Williams has made a career out of hard-bitten, bruised balladry, and the world-weariness of her depiction of the American dream is unsurprisingly bleak. But curiously, for all the harrowing subject matter — heroin addiction, poverty, an abandoned Vietnam veteran, disenfranchised Native Americans, homelessness — there’s still a sense of belief here, a hope that things can still get better. As the last verse says: “My American dream almost came true/ But the things they promised me never came through/ I believe in the American dream/ But things are never quite what they seem.” Ain’t it the truth.

Dolly Parton — “Appalachian Memories”

At the other end of the country music spectrum, Dolly Parton pretty much is the American dream — born to an impoverished and illiterate Appalachian family, now sitting on untold riches and a theme park named after her. Her Jesus-lovin’ back catalog is full of songs about her rise from penury to success — most notably “Chasing Rainbows,” which strangely isn’t anywhere on YouTube, and also this more reflective song about contemporaries who weren’t lucky enough to find their own personal promised land. Its declarations about keeping faith in the face of a grim reality are either inspiring or frustratingly sentimental, depending on your point of view, but either way, they’re quintessentially American.

John Lennon — “Working Class Hero”

This brutal deconstruction of Western society is one of the best lyrics that Lennon ever wrote, deftly undermining the idea that social mobility and meritocracy is a hallmark of a capitalist society. Lennon paints a vision of a stratified society where breaking out of your own echelon requires first fighting off the oppression of the people above you, who are determined to keep you exactly where you are — and then becoming just as vicious as they are: “There’s room at the top they are telling you still/ But first you must learn how to smile as you kill/ If you want to be like the folks on the hill.” Nice guys finish last, eh?

David Bowie — “Young Americans”

Bowie might have been in a hell of a state when he recorded this, but it remains one of his finest and most serious lyrics, the tale of a girl who marries the titular young American to get a green card and then finds out her ideals of America don’t quite live up to the reality. The fact that the lyrics are set to an exuberant, soul-influenced musical backing that’s as distinctly American as anything Bowie ever recorded — Luther Vandross even sings backing vocals — lends the whole thing an extra layer of poignancy.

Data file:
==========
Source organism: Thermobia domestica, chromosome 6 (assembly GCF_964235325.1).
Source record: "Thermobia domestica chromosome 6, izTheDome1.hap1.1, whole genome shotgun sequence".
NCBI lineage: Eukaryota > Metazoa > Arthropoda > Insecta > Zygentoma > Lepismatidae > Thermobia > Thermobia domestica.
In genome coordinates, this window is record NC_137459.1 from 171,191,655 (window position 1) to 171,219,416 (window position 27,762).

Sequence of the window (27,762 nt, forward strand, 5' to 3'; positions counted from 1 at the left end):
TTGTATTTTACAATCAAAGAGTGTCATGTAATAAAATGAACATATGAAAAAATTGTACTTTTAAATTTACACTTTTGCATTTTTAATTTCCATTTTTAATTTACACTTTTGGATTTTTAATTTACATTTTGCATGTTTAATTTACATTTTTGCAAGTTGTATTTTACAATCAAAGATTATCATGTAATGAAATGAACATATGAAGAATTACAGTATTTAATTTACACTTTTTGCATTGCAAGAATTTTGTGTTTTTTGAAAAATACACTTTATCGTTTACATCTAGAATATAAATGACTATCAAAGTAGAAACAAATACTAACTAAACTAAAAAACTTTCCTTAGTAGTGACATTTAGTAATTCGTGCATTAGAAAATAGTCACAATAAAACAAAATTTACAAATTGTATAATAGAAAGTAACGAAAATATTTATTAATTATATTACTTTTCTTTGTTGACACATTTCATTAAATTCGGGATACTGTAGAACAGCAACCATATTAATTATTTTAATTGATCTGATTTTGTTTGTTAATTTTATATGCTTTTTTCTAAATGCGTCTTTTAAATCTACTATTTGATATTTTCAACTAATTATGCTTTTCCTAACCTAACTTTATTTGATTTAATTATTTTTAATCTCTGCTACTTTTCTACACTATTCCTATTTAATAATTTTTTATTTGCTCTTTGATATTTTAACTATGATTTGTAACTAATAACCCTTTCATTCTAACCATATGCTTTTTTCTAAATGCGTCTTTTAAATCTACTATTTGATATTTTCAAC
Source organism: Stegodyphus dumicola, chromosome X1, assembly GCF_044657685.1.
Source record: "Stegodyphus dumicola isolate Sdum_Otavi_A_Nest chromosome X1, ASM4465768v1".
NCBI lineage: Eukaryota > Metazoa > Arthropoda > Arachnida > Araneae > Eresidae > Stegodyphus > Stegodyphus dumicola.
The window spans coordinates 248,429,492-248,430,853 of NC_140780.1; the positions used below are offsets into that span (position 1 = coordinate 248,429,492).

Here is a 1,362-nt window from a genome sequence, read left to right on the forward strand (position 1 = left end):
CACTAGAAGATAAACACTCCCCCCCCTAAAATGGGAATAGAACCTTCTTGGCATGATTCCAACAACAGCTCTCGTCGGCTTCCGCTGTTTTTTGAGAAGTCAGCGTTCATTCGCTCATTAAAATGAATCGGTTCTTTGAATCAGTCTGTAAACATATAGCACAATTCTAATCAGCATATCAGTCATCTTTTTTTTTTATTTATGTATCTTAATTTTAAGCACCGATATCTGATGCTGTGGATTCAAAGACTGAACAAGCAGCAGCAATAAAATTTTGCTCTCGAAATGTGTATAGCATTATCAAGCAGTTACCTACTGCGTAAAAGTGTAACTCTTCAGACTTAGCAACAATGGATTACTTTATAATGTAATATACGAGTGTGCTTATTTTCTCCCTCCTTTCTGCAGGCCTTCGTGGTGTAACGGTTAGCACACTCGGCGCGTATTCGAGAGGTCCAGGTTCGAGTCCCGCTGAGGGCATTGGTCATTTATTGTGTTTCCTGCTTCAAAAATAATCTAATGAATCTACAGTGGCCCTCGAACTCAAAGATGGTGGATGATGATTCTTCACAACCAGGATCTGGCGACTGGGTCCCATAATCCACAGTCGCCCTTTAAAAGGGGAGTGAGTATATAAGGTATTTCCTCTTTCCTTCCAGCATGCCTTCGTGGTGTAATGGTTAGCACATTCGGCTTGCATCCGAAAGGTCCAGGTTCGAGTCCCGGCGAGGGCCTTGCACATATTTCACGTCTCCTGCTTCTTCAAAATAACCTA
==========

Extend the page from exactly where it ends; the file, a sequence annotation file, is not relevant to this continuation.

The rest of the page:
Animal Collective — “My Girls”

A modest dream, perhaps — “I just want four walls and adobe slats for my girls” — but Panda Bear’s simple declaration about what he wants out of life is an American dream for the 21st century, a statement of desire to opt out of the rat race and find a place to live in peace. And in its own way, it harks back to a simpler age, an era when you really could just strike out West and stake your claim to a plot of land build a “proper house” for you and your family.

Woody Guthrie — “This Land Is Your Land”

It might seem strange to end an American dream mixtape with what’s essentially a socialist anthem, but “This Land Is Your Land” functions in its own curious way as a declaration of faith in America. The song was apparently written as a response to Irving Berlin’s chest-beating “God Bless America,” and while it’s not afraid to throw light on the shortcomings of American society (particularly the verse about seeing the hungry masses huddled outside the relief office), it ultimately asserts a belief that altruism and humanity will overcome selfishness and mean-spiritedness: “Nobody living can ever stop me/ As I go walking that freedom highway/ Nobody living can ever make me turn back/ This land was made for you and me.”